Technological trends and new mobility solutions could lead to a very different mobility ecosystem in the future. Customers expect mobility operators to provide services that are fast, reliable, convenient and personalized, as major developments have opened up a range of new options for individual mobility
Operators must embrace the spate of technological advancements and evolve in order to remain relevant in the fourth industrial revolution.
Where urban mobility is today
Arthur D. Little recently released the third edition of its Urban Mobility Index, assessing the mobility maturity, innovativeness and performances of 100 cities worldwide through 27 criteria. The mobility score per city ranges from 0 to 100 index points; the maximum of 100 points is defined by the best performance of any city in the sample for each criterion.
The overall results find that most cities still need to work intensively on improvements to their mobility systems. The global average score of the 100 cities surveyed is 42.3 out of a possible 100 points. This means that, worldwide, the average city has unleashed less than half of the potential of its urban mobility system, a state of affairs that could be remedied by applying best practices across all its operations.
Only 10 cities scored more than 50 points, out of which eight are European cities and two Asian. The city-state of Singapore achieved the highest score with 59.3 points, followed by Stockholm (57.1 points), Amsterdam (56.7 points), Copenhagen (54.6 points) and Hong Kong (54.2 points). This indicates that even the highest-ranking cities have considerable potential for improvement.
What future mobility solutions should look like
A lot of mature cities do not yet have clear visions of what their mobility systems should look like in the future and coherent strategies for getting there. In order to address future mobility challenges, cities and mobility solutions providers must adopt more comprehensive, coordinated and proactive approaches to manage mobility supply and demand. The mobility systems of tomorrow should be intermodal, personalized, convenient and connected, and encourage the use of more sustainable modes of transport (public transport, cycling, walking), while integrating new mobility solutions, such as autonomous vehicles (AVs). Convergence through digitalization constitutes a major opportunity to reinvent mobility systems as they gradually evolve to embrace “mobility-as-a-service”, evolving from the ownership of individual transport modes towards usage of multiple mobility modes as services.
At all levels, legislation is being introduced to drive change. Regulation is expected to play an important role, as it is generally geared towards creating the required framework for the sound introduction of new mobility solutions and ensuring that these will positively contribute to reaching the optimal system. It will also be a critical driver to foster sustainable innovation.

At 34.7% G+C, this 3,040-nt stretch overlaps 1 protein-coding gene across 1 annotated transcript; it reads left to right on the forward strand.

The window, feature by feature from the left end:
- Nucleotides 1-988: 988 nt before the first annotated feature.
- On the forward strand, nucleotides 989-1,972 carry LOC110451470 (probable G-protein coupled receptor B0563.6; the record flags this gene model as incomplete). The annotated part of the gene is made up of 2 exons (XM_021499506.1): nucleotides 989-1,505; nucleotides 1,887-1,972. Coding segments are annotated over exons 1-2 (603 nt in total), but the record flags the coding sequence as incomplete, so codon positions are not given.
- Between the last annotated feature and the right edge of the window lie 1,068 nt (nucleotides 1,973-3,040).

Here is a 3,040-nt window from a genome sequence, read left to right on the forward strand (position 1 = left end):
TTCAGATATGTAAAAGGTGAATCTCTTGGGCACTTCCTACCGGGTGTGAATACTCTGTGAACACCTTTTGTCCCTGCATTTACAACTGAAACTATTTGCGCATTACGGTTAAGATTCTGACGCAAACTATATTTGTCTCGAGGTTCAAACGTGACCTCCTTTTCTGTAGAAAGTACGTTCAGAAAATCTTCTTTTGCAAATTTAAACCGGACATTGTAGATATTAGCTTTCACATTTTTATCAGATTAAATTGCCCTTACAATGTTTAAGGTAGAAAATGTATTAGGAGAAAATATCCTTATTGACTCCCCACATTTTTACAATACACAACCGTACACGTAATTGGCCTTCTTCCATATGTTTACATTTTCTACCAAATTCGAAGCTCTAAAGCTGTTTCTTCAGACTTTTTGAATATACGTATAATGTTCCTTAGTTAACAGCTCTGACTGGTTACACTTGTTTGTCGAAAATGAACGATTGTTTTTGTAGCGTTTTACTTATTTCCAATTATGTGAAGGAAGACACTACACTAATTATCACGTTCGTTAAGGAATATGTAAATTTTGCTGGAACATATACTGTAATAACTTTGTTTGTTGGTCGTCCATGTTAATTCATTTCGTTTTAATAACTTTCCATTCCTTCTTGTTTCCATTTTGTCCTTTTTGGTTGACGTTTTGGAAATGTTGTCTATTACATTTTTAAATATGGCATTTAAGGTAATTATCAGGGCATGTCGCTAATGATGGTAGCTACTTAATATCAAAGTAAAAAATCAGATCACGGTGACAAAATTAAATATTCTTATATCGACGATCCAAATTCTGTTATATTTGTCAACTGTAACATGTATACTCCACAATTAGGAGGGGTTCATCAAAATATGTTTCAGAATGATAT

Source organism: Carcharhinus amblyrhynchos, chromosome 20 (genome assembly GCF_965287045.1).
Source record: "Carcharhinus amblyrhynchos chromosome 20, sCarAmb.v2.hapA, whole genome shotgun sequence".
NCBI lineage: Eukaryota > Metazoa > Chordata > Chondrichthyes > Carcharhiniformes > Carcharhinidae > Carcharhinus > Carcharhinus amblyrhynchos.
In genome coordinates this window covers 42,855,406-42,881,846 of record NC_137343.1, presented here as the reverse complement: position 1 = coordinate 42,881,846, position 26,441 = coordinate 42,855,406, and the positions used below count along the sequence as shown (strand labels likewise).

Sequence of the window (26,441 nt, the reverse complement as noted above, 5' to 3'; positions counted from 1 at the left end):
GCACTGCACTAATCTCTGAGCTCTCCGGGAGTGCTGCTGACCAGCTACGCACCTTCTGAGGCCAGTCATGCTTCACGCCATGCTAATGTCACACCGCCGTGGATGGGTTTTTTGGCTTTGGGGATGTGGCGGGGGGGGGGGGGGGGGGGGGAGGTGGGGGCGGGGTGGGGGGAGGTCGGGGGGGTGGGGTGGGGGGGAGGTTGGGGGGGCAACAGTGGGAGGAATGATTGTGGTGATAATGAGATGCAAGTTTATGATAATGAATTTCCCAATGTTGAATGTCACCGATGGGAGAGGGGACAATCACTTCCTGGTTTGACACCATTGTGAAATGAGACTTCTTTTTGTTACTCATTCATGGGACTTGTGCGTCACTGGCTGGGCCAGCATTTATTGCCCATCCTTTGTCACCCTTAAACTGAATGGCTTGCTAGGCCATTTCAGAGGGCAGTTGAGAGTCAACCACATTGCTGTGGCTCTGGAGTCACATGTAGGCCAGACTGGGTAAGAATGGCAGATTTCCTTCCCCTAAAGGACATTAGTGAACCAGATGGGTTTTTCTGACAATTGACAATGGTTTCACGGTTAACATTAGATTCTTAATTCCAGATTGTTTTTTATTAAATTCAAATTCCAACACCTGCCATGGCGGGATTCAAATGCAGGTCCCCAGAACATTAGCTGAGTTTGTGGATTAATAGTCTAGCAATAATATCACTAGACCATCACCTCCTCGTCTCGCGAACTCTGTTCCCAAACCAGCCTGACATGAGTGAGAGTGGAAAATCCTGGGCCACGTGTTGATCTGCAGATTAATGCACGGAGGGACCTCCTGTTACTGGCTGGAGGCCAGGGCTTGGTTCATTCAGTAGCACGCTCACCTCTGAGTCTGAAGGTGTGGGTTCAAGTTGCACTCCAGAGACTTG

Areas to target when creating a vision for the future
The solution for the future is an interconnected, multi modal mobility system with increased convenience and efficiency, tailored to the city’s growth project and balancing economic development and well-being. Transport authorities should address four key dimensions as they seek to rethink their sustainable mobility policies at the levels of cities and nations: a visionary strategy, mobility supply management, mobility demand management, and funding.
Mobility solutions providers – both traditional operators as well as “new mobility” solutions providers, should consider five key dimensions when defining their visions and strategies to differentiate themselves within extended mobility ecosystems and ensure they stay competitive in the short term and relevant in the long term: a sense of purpose, branded customer experience, operational excellence, ecosystem integration towards Mobility-as-a-Service, and transformation.
In the new report, Future of Mobility 3.0, Arthur D. Little and its partner, UITP, elaborate further on those dimensions and detail 12 imperatives for mobility solutions providers to consider when defining their sustainable visions and strategies. The report also includes case studies of mobility solutions providers demonstrating good practices. The full study can be accessed here: http://www.adlittle.com/en/insights/viewpoints/future-mobility-30.
François-Joseph Van Audenhove
Arthur D. Little
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